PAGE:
Talking of the plot.. Chandler and her twin sisters , the psychopathic Hammett and the cripple Fleming are now the worlds most wanted after being put in the frame for assassinating the President . The former Vice President, now the main man , is plotting along with "The Instructor" in the global interests of the U.S.A. and have come up with a plan so irredeemably fiendish it would make Hussain , Gaddafi and Bin Laden virulent green with envy. The sisters , already exhausted and traumatised ( apart from Hammett who does not do traumatised ) must come up with a plan to foil their powerful enemies whilst fighting other elite members of the "Hydra" squad.
So it is pretty much business as usual for this trilogy. However the authors have fleshed out the final book to include the perspective of even more characters ,some from the less salubrious side of the equation and allowed more dialogue and character development. Consequently Three is an absolute door stop of a book running to 600 pages.
As ever Chandler is the only character who tells her side of things in the first person . Chapters are told from character viewpoints as with Flee and Spree. There are even back story sections expanding on certain character histories. Once again there are also cameos for Jack Daniels and Harry McGlade who provide much of the zinging dialogue that populates this book. There is also ,as ever ,far too much preoccupation with carnal activities . These segments are dull , pointless and slow things down .......with the notable caveat from two certain characters getting it on which is actually highly amusing. You'll know the ones I mean when you read this.
Three is a quality denouement to a ludicrously pleasurable trilogy . The sort of unadulterated superior pop-corn nonsense that makes absolutely no apologies or concessions for what it is. Rather like Hammett in fact.
There may be more to come as well. Given the speed at which these books appear I'd give it a week.......maybe two.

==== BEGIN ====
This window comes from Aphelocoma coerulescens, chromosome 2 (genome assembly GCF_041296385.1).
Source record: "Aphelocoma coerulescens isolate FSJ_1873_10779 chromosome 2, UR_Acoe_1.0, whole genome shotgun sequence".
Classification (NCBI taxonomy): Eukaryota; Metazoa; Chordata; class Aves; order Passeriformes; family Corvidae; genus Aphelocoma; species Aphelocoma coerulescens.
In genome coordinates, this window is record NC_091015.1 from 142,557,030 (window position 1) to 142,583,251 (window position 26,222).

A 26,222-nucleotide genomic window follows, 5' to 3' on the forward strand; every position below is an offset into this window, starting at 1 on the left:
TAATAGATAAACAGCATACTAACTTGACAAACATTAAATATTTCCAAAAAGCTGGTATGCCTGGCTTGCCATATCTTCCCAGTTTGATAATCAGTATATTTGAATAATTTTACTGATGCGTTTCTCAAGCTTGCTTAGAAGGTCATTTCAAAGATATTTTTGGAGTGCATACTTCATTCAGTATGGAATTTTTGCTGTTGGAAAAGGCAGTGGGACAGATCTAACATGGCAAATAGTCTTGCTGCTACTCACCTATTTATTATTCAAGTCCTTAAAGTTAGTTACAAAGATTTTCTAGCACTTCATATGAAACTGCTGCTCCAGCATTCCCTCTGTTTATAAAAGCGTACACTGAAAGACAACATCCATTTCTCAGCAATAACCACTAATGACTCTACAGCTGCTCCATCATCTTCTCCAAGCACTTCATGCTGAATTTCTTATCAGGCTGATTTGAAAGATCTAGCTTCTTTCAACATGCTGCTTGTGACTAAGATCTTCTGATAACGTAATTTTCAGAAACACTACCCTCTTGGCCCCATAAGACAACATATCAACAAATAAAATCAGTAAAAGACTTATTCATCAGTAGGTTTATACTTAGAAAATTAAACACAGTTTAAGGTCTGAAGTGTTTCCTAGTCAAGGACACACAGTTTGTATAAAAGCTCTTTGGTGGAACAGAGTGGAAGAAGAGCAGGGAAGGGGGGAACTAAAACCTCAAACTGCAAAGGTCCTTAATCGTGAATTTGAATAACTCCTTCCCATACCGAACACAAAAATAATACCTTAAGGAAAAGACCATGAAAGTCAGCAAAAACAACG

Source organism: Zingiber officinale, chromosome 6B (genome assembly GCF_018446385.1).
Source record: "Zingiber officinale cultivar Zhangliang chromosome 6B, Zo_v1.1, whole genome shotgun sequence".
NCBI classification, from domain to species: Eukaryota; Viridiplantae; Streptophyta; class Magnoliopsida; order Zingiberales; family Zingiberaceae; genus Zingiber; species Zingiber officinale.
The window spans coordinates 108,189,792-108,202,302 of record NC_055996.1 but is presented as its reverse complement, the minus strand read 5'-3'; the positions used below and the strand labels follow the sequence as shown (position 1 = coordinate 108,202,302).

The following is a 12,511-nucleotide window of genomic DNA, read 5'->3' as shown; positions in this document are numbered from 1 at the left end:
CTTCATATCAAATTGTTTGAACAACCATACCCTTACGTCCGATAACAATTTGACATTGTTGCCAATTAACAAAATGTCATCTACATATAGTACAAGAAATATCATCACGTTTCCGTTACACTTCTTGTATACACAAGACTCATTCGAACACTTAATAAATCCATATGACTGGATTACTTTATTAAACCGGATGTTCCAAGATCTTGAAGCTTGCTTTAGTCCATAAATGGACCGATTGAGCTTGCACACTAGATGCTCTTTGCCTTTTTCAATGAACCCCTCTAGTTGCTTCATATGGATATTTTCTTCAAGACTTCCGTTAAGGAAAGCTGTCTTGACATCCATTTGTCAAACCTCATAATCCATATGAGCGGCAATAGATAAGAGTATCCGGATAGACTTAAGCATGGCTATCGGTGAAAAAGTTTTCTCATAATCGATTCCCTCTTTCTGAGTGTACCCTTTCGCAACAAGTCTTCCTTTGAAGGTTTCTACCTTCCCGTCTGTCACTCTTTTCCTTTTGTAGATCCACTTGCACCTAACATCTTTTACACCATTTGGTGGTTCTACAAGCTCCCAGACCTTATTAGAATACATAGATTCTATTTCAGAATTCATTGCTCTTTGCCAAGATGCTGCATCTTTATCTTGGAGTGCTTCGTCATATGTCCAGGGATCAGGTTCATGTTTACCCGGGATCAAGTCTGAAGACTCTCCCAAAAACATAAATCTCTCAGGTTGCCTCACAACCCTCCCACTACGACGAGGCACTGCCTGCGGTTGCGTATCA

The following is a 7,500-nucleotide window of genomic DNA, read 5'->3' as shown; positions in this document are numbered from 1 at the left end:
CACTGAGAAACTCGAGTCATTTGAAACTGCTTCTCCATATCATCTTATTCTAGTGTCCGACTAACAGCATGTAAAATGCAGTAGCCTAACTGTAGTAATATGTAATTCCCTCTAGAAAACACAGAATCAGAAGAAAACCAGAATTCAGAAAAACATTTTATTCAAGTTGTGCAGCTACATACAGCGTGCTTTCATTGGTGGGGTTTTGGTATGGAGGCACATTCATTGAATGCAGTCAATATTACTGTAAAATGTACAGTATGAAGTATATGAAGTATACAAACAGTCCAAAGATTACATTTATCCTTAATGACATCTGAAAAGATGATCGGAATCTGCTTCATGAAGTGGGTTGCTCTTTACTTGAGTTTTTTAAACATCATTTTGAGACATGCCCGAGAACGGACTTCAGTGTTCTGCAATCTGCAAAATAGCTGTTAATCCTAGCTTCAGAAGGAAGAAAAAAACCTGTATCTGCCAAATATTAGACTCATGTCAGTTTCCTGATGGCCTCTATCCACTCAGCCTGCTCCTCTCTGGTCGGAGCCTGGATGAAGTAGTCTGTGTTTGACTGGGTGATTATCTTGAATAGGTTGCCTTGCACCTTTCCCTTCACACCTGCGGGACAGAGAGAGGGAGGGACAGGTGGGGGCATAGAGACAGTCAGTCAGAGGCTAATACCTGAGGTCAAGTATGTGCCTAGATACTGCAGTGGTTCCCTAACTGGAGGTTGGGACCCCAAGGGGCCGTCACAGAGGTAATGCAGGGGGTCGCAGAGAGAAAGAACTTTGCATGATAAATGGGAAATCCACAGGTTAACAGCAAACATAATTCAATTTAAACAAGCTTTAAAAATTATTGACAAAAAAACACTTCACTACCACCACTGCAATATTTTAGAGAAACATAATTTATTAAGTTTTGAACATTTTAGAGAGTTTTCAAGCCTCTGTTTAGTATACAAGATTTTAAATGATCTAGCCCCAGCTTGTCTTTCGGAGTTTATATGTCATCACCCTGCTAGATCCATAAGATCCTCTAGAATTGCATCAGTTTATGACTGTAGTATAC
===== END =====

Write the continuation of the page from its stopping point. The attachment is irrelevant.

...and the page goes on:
by Max Barry
Edition: Hardcover
Price: £14.94

5 of 6 people found the following review helpful
3.0 out of 5 stars "Desire is weakness. I'm sure i explained this. ", 26 April 2013
This review is from: Lexicon (Hardcover)
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"Remember death and life are in the power of the tongue" .That quote from Joel Osteen is especially pertinent given that in Max Barry's Lexicon words are as powerful as the most devastating weapon. They can wipe out an entire town so....Max Barry introduces us to a world that exists away from the norms of the rest of us. . A world where a elite group of people have honed the power of words. They are "Poets" and they can influence and manipulate people based on their personality type. They recruit those that have a gift with words, or can influence those around them and they are sent to study at an exclusive school where they study all aspects of language and its power.
Emily is one of those recruits but she would , if she were in a normal school , be a problem pupil. Taken off the street where her canny sleight of hand and clever wordplay were letting her grift for money she is overwhelmed by the academic side of the school but shows remarkable adaptive and nefarious talents to get around this. Words are powerful she learns, more powerful than she would ever had believed.
Now one of these "Poets" has discovered an ancient word. A word that has destroyed different civilisations for thousands of years. The word has wiped out the town of Broken Hill in Australia. One single word and three thousand people are dead. But one man escaped it seems. He is immune to the word. Which makes him very dangerous too. Depending on whose point of view you take.